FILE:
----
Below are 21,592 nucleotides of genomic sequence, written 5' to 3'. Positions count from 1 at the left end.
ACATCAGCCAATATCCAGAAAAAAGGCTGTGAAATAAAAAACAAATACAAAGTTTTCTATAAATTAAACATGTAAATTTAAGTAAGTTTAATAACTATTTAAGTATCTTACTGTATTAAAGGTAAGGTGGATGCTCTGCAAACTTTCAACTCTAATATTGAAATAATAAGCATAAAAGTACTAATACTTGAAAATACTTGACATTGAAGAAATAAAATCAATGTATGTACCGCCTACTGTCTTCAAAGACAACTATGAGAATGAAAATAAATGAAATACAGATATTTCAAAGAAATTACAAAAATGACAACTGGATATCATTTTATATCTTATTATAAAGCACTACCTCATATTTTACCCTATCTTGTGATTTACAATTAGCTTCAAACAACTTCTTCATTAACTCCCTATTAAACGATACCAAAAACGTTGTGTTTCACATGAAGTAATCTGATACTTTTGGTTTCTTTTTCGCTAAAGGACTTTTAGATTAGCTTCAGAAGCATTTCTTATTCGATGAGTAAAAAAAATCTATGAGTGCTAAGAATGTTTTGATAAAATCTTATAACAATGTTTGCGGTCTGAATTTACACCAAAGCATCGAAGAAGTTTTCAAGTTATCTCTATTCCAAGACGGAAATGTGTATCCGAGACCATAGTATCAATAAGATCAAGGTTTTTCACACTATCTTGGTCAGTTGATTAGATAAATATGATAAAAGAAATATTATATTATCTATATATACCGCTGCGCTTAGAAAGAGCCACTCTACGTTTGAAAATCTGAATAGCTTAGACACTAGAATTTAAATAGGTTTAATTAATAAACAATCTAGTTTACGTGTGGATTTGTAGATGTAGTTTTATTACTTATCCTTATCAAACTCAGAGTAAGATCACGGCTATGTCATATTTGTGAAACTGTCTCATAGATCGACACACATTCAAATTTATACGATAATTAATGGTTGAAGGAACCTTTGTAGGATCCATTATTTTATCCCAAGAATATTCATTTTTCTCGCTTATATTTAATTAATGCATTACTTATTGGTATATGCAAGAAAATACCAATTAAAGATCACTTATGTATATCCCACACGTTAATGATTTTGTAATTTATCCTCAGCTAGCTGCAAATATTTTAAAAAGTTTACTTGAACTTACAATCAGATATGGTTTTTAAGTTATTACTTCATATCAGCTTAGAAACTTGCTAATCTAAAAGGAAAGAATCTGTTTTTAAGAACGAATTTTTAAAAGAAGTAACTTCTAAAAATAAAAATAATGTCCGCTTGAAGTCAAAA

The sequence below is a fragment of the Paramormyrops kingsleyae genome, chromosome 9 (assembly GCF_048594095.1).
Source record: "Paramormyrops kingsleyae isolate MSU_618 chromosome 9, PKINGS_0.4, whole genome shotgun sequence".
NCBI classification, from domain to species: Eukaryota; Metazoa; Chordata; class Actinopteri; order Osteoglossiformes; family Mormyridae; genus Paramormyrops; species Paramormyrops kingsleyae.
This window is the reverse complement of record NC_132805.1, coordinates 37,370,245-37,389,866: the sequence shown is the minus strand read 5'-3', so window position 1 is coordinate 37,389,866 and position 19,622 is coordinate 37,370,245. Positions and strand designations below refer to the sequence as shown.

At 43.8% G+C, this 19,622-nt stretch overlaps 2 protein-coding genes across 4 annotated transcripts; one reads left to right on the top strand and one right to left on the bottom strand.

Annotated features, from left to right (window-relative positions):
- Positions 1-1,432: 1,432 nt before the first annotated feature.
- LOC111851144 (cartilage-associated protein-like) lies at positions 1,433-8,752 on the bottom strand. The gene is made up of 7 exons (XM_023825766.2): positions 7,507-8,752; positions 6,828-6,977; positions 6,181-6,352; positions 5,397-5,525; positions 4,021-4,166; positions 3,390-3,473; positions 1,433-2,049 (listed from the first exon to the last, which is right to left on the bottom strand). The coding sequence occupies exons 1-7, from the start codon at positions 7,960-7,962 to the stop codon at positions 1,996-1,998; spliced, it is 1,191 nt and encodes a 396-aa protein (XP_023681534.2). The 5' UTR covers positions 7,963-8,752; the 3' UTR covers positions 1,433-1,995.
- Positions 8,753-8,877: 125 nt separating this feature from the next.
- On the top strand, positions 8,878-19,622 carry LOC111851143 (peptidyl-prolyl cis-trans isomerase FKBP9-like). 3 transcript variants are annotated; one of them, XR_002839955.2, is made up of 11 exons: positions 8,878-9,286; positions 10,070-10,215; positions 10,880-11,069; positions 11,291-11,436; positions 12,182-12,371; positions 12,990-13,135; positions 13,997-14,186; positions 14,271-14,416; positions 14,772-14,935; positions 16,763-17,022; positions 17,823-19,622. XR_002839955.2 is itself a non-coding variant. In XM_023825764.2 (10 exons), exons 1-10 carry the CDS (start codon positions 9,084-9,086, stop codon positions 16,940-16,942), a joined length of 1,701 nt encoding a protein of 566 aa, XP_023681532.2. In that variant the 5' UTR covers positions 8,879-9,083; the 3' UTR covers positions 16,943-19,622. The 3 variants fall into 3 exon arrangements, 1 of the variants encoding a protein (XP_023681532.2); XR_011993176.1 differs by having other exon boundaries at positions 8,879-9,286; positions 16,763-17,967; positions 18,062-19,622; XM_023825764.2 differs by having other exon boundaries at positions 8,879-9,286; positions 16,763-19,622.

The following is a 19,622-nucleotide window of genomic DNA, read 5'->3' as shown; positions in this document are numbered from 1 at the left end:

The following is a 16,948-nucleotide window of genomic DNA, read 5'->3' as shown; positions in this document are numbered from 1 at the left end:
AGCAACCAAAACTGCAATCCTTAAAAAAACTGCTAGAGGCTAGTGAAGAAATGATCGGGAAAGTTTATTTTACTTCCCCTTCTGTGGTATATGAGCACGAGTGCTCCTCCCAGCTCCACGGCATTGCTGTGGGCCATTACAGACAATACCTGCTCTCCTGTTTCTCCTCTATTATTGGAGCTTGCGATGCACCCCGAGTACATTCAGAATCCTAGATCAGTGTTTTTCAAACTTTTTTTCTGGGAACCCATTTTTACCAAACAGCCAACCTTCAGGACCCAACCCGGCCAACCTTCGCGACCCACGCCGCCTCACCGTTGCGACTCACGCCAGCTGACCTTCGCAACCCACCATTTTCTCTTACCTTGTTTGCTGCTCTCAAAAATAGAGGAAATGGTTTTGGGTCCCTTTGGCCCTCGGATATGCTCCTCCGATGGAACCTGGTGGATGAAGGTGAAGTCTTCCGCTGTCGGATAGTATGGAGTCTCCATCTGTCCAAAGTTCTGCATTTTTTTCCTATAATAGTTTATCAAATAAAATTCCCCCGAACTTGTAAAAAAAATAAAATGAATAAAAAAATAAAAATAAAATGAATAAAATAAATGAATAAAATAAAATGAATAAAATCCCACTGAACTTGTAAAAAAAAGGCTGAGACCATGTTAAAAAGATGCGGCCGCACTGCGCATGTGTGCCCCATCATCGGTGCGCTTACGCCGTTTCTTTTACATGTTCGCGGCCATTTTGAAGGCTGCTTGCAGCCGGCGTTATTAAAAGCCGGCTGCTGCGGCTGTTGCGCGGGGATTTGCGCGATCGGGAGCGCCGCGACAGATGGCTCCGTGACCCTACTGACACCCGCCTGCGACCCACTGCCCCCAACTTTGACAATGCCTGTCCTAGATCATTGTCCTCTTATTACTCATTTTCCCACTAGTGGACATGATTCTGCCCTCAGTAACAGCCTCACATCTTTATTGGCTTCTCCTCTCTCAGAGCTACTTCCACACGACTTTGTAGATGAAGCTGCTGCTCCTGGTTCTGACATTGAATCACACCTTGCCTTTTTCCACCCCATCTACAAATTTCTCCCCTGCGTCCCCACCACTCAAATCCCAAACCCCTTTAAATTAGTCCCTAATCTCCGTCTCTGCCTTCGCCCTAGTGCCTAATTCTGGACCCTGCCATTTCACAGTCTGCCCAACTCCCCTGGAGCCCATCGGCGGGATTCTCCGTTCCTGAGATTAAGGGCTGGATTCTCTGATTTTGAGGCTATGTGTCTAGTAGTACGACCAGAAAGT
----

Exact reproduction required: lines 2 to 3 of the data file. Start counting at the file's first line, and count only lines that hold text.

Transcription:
ACATCAGCCAATATCCAGAAAAAAGGCTGTGAAATAAAAAACAAATACAAAGTTTTCTATAAATTAAACATGTAAATTTAAGTAAGTTTAATAACTATTTAAGTATCTTACTGTATTAAAGGTAAGGTGGATGCTCTGCAAACTTTCAACTCTAATATTGAAATAATAAGCATAAAAGTACTAATACTTGAAAATACTTGACATTGAAGAAATAAAATCAATGTATGTACCGCCTACTGTCTTCAAAGACAACTATGAGAATGAAAATAAATGAAATACAGATATTTCAAAGAAATTACAAAAATGACAACTGGATATCATTTTATATCTTATTATAAAGCACTACCTCATATTTTACCCTATCTTGTGATTTACAATTAGCTTCAAACAACTTCTTCATTAACTCCCTATTAAACGATACCAAAAACGTTGTGTTTCACATGAAGTAATCTGATACTTTTGGTTTCTTTTTCGCTAAAGGACTTTTAGATTAGCTTCAGAAGCATTTCTTATTCGATGAGTAAAAAAAATCTATGAGTGCTAAGAATGTTTTGATAAAATCTTATAACAATGTTTGCGGTCTGAATTTACACCAAAGCATCGAAGAAGTTTTCAAGTTATCTCTATTCCAAGACGGAAATGTGTATCCGAGACCATAGTATCAATAAGATCAAGGTTTTTCACACTATCTTGGTCAGTTGATTAGATAAATATGATAAAAGAAATATTATATTATCTATATATACCGCTGCGCTTAGAAAGAGCCACTCTACGTTTGAAAATCTGAATAGCTTAGACACTAGAATTTAAATAGGTTTAATTAATAAACAATCTAGTTTACGTGTGGATTTGTAGATGTAGTTTTATTACTTATCCTTATCAAACTCAGAGTAAGATCACGGCTATGTCATATTTGTGAAACTGTCTCATAGATCGACACACATTCAAATTTATACGATAATTAATGGTTGAAGGAACCTTTGTAGGATCCATTATTTTATCCCAAGAATATTCATTTTTCTCGCTTATATTTAATTAATGCATTACTTATTGGTATATGCAAGAAAATACCAATTAAAGATCACTTATGTATATCCCACACGTTAATGATTTTGTAATTTATCCTCAGCTAGCTGCAAATATTTTAAAAAGTTTACTTGAACTTACAATCAGATATGGTTTTTAAGTTATTACTTCATATCAGCTTAGAAACTTGCTAATCTAAAAGGAAAGAATCTGTTTTTAAGAACGAATTTTTAAAAGAAGTAACTTCTAAAAATAAAAATAATGTCCGCTTGAAGTCAAAA

The sequence below is a fragment of the Paramormyrops kingsleyae genome, chromosome 9 (assembly GCF_048594095.1).